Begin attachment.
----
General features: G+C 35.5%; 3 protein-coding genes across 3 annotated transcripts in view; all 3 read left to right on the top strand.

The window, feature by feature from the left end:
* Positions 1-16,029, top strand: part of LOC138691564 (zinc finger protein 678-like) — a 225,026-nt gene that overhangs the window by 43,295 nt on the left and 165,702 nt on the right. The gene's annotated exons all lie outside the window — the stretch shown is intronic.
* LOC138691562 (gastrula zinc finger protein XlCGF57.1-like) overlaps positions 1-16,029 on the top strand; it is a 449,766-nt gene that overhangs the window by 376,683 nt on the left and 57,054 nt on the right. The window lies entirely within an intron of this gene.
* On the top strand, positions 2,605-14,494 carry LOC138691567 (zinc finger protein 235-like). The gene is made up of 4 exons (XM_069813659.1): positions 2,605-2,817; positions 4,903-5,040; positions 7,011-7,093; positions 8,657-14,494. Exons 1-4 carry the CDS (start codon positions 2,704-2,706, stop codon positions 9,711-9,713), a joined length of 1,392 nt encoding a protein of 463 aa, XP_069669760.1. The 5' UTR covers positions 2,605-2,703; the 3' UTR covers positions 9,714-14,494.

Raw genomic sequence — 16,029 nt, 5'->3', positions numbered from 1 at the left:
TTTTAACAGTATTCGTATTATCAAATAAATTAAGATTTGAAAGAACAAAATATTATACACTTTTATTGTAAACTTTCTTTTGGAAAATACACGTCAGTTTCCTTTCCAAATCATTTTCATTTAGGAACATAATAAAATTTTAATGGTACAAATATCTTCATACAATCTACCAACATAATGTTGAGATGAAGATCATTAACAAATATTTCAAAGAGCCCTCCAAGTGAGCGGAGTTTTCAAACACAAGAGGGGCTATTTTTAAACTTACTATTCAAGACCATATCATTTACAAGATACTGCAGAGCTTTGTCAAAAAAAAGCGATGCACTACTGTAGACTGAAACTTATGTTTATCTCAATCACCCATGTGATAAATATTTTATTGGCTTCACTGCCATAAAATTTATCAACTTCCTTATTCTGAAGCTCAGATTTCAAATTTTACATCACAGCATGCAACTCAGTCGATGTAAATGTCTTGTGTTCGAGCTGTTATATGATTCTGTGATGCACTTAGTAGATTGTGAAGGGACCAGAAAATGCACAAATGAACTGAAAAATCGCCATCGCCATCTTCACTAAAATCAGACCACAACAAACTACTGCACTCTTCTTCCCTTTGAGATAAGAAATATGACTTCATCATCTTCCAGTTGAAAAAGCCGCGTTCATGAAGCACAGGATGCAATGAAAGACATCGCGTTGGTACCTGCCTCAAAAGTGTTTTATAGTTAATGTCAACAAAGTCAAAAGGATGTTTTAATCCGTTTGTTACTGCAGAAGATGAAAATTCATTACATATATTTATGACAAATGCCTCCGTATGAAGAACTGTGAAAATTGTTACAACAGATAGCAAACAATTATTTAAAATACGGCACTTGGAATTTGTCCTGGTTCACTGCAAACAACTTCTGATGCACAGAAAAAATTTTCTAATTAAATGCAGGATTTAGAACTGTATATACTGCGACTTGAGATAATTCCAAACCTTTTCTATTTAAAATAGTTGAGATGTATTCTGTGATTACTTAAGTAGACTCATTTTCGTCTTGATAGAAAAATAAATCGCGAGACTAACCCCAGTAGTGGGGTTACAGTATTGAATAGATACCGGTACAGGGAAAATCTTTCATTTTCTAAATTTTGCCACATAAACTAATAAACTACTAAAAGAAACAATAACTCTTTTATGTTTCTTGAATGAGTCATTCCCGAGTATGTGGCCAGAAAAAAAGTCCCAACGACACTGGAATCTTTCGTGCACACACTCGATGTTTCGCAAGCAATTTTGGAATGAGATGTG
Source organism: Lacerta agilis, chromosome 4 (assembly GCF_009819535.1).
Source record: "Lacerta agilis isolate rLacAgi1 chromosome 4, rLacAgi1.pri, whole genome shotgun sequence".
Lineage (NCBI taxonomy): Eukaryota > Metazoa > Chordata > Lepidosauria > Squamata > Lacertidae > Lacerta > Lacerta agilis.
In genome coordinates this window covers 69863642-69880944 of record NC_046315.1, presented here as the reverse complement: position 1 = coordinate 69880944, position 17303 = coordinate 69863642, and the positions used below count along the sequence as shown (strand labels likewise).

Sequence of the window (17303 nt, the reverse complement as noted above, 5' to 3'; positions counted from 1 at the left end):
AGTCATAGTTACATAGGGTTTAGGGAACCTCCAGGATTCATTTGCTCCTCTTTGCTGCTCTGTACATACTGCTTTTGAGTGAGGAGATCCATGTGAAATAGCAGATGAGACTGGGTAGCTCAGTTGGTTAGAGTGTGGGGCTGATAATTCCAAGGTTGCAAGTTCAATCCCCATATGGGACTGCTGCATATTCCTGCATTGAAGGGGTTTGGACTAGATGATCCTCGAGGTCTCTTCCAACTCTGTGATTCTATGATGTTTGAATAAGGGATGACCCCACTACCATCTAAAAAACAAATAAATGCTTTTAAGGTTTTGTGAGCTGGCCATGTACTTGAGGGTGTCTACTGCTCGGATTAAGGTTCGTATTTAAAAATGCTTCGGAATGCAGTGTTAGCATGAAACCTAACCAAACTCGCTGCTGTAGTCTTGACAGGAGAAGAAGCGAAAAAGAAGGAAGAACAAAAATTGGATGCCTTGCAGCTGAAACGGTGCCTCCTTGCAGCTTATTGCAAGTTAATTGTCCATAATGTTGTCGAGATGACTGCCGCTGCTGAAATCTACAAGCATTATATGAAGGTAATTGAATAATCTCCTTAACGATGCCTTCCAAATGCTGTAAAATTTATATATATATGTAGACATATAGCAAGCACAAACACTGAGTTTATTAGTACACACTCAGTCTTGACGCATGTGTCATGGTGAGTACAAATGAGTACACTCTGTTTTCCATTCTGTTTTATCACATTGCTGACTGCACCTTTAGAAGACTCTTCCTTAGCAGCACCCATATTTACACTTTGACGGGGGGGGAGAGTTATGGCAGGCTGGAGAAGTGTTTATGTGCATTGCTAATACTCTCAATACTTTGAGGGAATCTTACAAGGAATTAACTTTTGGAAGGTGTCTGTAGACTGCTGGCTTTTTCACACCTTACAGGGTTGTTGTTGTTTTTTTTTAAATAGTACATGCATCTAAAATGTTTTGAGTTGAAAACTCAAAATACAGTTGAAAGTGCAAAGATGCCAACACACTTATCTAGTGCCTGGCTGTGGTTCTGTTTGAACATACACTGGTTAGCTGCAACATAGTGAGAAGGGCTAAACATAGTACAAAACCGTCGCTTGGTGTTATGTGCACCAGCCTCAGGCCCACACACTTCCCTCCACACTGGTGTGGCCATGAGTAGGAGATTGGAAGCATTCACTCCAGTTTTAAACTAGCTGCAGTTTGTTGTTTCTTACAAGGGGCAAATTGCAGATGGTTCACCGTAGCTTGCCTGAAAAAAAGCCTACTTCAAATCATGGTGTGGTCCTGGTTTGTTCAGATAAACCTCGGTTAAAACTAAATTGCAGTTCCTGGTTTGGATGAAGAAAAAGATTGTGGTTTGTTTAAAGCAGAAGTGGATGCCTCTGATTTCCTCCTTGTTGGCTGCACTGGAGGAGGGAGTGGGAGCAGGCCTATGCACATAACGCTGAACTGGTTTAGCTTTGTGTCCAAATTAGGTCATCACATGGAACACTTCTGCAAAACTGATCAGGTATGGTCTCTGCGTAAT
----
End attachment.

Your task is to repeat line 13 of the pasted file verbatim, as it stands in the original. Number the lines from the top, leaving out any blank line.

AGTCATAGTTACATAGGGTTTAGGGAACCTCCAGGATTCATTTGCTCCTCTTTGCTGCTCTGTACATACTGCTTTTGAGTGAGGAGATCCATGTGAAATAGCAGATGAGACTGGGTAGCTCAGTTGGTTAGAGTGTGGGGCTGATAATTCCAAGGTTGCAAGTTCAATCCCCATATGGGACTGCTGCATATTCCTGCATTGAAGGGGTTTGGACTAGATGATCCTCGAGGTCTCTTCCAACTCTGTGATTCTATGATGTTTGAATAAGGGATGACCCCACTACCATCTAAAAAACAAATAAATGCTTTTAAGGTTTTGTGAGCTGGCCATGTACTTGAGGGTGTCTACTGCTCGGATTAAGGTTCGTATTTAAAAATGCTTCGGAATGCAGTGTTAGCATGAAACCTAACCAAACTCGCTGCTGTAGTCTTGACAGGAGAAGAAGCGAAAAAGAAGGAAGAACAAAAATTGGATGCCTTGCAGCTGAAACGGTGCCTCCTTGCAGCTTATTGCAAGTTAATTGTCCATAATGTTGTCGAGATGACTGCCGCTGCTGAAATCTACAAGCATTATATGAAGGTAATTGAATAATCTCCTTAACGATGCCTTCCAAATGCTGTAAAATTTATATATATATGTAGACATATAGCAAGCACAAACACTGAGTTTATTAGTACACACTCAGTCTTGACGCATGTGTCATGGTGAGTACAAATGAGTACACTCTGTTTTCCATTCTGTTTTATCACATTGCTGACTGCACCTTTAGAAGACTCTTCCTTAGCAGCACCCATATTTACACTTTGACGGGGGGGGAGAGTTATGGCAGGCTGGAGAAGTGTTTATGTGCATTGCTAATACTCTCAATACTTTGAGGGAATCTTACAAGGAATTAACTTTTGGAAGGTGTCTGTAGACTGCTGGCTTTTTCACACCTTACAGGGTTGTTGTTGTTTTTTTTTAAATAGTACATGCATCTAAAATGTTTTGAGTTGAAAACTCAAAATACAGTTGAAAGTGCAAAGATGCCAACACACTTATCTAGTGCCTGGCTGTGGTTCTGTTTGAACATACACTGGTTAGCTGCAACATAGTGAGAAGGGCTAAACATAGTACAAAACCGTCGCTTGGTGTTATGTGCACCAGCCTCAGGCCCACACACTTCCCTCCACACTGGTGTGGCCATGAGTAGGAGATTGGAAGCATTCACTCCAGTTTTAAACTAGCTGCAGTTTGTTGTTTCTTACAAGGGGCAAATTGCAGATGGTTCACCGTAGCTTGCCTGAAAAAAAGCCTACTTCAAATCATGGTGTGGTCCTGGTTTGTTCAGATAAACCTCGGTTAAAACTAAATTGCAGTTCCTGGTTTGGATGAAGAAAAAGATTGTGGTTTGTTTAAAGCAGAAGTGGATGCCTCTGATTTCCTCCTTGTTGGCTGCACTGGAGGAGGGAGTGGGAGCAGGCCTATGCACATAACGCTGAACTGGTTTAGCTTTGTGTCCAAATTAGGTCATCACATGGAACACTTCTGCAAAACTGATCAGGTATGGTCTCTGCGTAAT